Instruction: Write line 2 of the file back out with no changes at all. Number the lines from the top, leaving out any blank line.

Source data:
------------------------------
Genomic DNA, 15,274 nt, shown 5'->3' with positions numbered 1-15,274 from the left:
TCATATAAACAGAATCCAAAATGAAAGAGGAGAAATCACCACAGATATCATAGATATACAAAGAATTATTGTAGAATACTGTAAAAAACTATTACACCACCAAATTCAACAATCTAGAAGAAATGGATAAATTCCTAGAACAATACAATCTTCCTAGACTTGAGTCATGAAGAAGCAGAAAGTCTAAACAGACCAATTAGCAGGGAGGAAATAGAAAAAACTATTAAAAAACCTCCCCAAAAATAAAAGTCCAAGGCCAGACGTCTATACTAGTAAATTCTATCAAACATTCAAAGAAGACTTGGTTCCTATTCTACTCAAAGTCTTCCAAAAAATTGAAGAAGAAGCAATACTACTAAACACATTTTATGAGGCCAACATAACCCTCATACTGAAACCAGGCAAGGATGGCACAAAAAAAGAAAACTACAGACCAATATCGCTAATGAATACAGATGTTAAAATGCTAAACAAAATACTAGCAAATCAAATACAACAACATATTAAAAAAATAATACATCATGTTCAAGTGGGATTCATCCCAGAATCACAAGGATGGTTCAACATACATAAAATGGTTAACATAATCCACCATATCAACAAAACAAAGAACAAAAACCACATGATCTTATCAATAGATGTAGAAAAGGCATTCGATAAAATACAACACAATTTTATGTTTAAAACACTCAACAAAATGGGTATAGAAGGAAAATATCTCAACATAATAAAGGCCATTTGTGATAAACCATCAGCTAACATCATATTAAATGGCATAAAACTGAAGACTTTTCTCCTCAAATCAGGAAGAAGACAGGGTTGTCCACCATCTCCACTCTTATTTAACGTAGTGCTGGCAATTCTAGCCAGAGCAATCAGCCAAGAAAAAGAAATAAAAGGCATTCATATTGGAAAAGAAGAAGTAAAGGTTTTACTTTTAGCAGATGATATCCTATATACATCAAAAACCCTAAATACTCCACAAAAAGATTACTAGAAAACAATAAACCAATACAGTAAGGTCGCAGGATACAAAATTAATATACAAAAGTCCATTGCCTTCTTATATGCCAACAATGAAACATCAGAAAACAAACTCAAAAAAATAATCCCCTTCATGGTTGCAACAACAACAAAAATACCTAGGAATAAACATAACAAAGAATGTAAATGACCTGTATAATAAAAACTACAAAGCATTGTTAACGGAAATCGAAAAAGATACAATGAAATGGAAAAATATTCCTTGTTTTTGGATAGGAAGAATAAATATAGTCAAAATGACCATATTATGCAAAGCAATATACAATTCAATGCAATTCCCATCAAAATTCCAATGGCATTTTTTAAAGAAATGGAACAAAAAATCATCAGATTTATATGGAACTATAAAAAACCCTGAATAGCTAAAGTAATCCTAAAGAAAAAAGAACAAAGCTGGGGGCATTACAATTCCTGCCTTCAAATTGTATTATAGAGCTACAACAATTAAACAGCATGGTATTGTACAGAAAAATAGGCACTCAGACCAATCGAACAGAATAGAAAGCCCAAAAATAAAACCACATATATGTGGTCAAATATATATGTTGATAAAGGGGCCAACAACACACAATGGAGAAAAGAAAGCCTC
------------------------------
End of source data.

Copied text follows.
TCATATAAACAGAATCCAAAATGAAAGAGGAGAAATCACCACAGATATCATAGATATACAAAGAATTATTGTAGAATACTGTAAAAAACTATTACACCACCAAATTCAACAATCTAGAAGAAATGGATAAATTCCTAGAACAATACAATCTTCCTAGACTTGAGTCATGAAGAAGCAGAAAGTCTAAACAGACCAATTAGCAGGGAGGAAATAGAAAAAACTATTAAAAAACCTCCCCAAAAATAAAAGTCCAAGGCCAGACGTCTATACTAGTAAATTCTATCAAACATTCAAAGAAGACTTGGTTCCTATTCTACTCAAAGTCTTCCAAAAAATTGAAGAAGAAGCAATACTACTAAACACATTTTATGAGGCCAACATAACCCTCATACTGAAACCAGGCAAGGATGGCACAAAAAAAGAAAACTACAGACCAATATCGCTAATGAATACAGATGTTAAAATGCTAAACAAAATACTAGCAAATCAAATACAACAACATATTAAAAAAATAATACATCATGTTCAAGTGGGATTCATCCCAGAATCACAAGGATGGTTCAACATACATAAAATGGTTAACATAATCCACCATATCAACAAAACAAAGAACAAAAACCACATGATCTTATCAATAGATGTAGAAAAGGCATTCGATAAAATACAACACAATTTTATGTTTAAAACACTCAACAAAATGGGTATAGAAGGAAAATATCTCAACATAATAAAGGCCATTTGTGATAAACCATCAGCTAACATCATATTAAATGGCATAAAACTGAAGACTTTTCTCCTCAAATCAGGAAGAAGACAGGGTTGTCCACCATCTCCACTCTTATTTAACGTAGTGCTGGCAATTCTAGCCAGAGCAATCAGCCAAGAAAAAGAAATAAAAGGCATTCATATTGGAAAAGAAGAAGTAAAGGTTTTACTTTTAGCAGATGATATCCTATATACATCAAAAACCCTAAATACTCCACAAAAAGATTACTAGAAAACAATAAACCAATACAGTAAGGTCGCAGGATACAAAATTAATATACAAAAGTCCATTGCCTTCTTATATGCCAACAATGAAACATCAGAAAACAAACTCAAAAAAATAATCCCCTTCATGGTTGCAACAACAACAAAAATACCTAGGAATAAACATAACAAAGAATGTAAATGACCTGTATAATAAAAACTACAAAGCATTGTTAACGGAAATCGAAAAAGATACAATGAAATGGAAAAATATTCCTTGTTTTTGGATAGGAAGAATAAATATAGTCAAAATGACCATATTATGCAAAGCAATATACAATTCAATGCAATTCCCATCAAAATTCCAATGGCATTTTTTAAAGAAATGGAACAAAAAATCATCAGATTTATATGGAACTATAAAAAACCCTGAATAGCTAAAGTAATCCTAAAGAAAAAAGAACAAAGCTGGGGGCATTACAATTCCTGCCTTCAAATTGTATTATAGAGCTACAACAATTAAACAGCATGGTATTGTACAGAAAAATAGGCACTCAGACCAATCGAACAGAATAGAAAGCCCAAAAATAAAACCACATATATGTGGTCAAATATATATGTTGATAAAGGGGCCAACAACACACAATGGAGAAAAGAAAGCCTC